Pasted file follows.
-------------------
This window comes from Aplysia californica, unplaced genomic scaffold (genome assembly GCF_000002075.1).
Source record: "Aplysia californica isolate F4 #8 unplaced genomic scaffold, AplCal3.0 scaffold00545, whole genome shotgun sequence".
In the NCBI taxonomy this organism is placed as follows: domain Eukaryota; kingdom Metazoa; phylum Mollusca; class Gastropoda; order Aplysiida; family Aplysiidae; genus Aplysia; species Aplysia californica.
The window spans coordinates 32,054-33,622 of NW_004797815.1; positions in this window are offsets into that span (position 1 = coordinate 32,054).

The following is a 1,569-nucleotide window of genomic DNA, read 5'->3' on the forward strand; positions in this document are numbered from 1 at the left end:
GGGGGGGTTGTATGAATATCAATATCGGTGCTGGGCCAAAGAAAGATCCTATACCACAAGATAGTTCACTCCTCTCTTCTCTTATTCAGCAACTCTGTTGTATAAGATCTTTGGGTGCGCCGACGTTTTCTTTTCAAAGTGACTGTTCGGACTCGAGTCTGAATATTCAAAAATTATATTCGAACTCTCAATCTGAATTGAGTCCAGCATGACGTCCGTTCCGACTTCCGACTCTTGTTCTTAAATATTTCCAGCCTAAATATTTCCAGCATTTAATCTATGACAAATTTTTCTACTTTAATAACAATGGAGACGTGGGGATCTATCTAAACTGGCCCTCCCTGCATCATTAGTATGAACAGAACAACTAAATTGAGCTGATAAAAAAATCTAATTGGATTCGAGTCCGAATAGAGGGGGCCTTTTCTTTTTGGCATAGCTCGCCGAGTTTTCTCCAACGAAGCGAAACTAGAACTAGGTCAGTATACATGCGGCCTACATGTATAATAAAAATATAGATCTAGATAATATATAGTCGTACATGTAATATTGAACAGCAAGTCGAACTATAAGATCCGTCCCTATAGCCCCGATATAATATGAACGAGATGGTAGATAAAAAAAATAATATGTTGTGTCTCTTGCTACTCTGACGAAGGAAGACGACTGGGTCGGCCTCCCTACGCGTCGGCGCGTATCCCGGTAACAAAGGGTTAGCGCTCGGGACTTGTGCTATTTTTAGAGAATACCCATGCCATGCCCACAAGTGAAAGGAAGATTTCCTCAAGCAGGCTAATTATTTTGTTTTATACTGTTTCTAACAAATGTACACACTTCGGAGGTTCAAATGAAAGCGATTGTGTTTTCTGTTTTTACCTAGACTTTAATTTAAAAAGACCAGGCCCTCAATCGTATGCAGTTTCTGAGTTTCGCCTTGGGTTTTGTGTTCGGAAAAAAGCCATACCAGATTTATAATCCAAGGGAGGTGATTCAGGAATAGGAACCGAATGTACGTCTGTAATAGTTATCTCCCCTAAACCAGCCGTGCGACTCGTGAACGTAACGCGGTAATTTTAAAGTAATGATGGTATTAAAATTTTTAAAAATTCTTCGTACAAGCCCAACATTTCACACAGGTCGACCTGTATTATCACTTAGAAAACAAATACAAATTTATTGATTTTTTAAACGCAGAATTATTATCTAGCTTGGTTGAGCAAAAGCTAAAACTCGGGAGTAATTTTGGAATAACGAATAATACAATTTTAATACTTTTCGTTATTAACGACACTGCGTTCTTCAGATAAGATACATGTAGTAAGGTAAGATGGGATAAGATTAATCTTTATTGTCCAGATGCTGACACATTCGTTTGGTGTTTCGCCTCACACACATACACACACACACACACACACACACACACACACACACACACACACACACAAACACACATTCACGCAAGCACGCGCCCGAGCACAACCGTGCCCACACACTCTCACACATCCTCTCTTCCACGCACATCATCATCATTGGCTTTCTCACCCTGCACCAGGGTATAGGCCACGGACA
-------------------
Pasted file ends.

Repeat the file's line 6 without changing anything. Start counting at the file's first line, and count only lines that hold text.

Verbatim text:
GGGGGGGTTGTATGAATATCAATATCGGTGCTGGGCCAAAGAAAGATCCTATACCACAAGATAGTTCACTCCTCTCTTCTCTTATTCAGCAACTCTGTTGTATAAGATCTTTGGGTGCGCCGACGTTTTCTTTTCAAAGTGACTGTTCGGACTCGAGTCTGAATATTCAAAAATTATATTCGAACTCTCAATCTGAATTGAGTCCAGCATGACGTCCGTTCCGACTTCCGACTCTTGTTCTTAAATATTTCCAGCCTAAATATTTCCAGCATTTAATCTATGACAAATTTTTCTACTTTAATAACAATGGAGACGTGGGGATCTATCTAAACTGGCCCTCCCTGCATCATTAGTATGAACAGAACAACTAAATTGAGCTGATAAAAAAATCTAATTGGATTCGAGTCCGAATAGAGGGGGCCTTTTCTTTTTGGCATAGCTCGCCGAGTTTTCTCCAACGAAGCGAAACTAGAACTAGGTCAGTATACATGCGGCCTACATGTATAATAAAAATATAGATCTAGATAATATATAGTCGTACATGTAATATTGAACAGCAAGTCGAACTATAAGATCCGTCCCTATAGCCCCGATATAATATGAACGAGATGGTAGATAAAAAAAATAATATGTTGTGTCTCTTGCTACTCTGACGAAGGAAGACGACTGGGTCGGCCTCCCTACGCGTCGGCGCGTATCCCGGTAACAAAGGGTTAGCGCTCGGGACTTGTGCTATTTTTAGAGAATACCCATGCCATGCCCACAAGTGAAAGGAAGATTTCCTCAAGCAGGCTAATTATTTTGTTTTATACTGTTTCTAACAAATGTACACACTTCGGAGGTTCAAATGAAAGCGATTGTGTTTTCTGTTTTTACCTAGACTTTAATTTAAAAAGACCAGGCCCTCAATCGTATGCAGTTTCTGAGTTTCGCCTTGGGTTTTGTGTTCGGAAAAAAGCCATACCAGATTTATAATCCAAGGGAGGTGATTCAGGAATAGGAACCGAATGTACGTCTGTAATAGTTATCTCCCCTAAACCAGCCGTGCGACTCGTGAACGTAACGCGGTAATTTTAAAGTAATGATGGTATTAAAATTTTTAAAAATTCTTCGTACAAGCCCAACATTTCACACAGGTCGACCTGTATTATCACTTAGAAAACAAATACAAATTTATTGATTTTTTAAACGCAGAATTATTATCTAGCTTGGTTGAGCAAAAGCTAAAACTCGGGAGTAATTTTGGAATAACGAATAATACAATTTTAATACTTTTCGTTATTAACGACACTGCGTTCTTCAGATAAGATACATGTAGTAAGGTAAGATGGGATAAGATTAATCTTTATTGTCCAGATGCTGACACATTCGTTTGGTGTTTCGCCTCACACACATACACACACACACACACACACACACACACACACACACACACACACACACAAACACACATTCACGCAAGCACGCGCCCGAGCACAACCGTGCCCACACACTCTCACACATCCTCTCTTCCACGCACATCATCATCATTGGCTTTCTCACCCTGCACCAGGGTATAGGCCACGGACA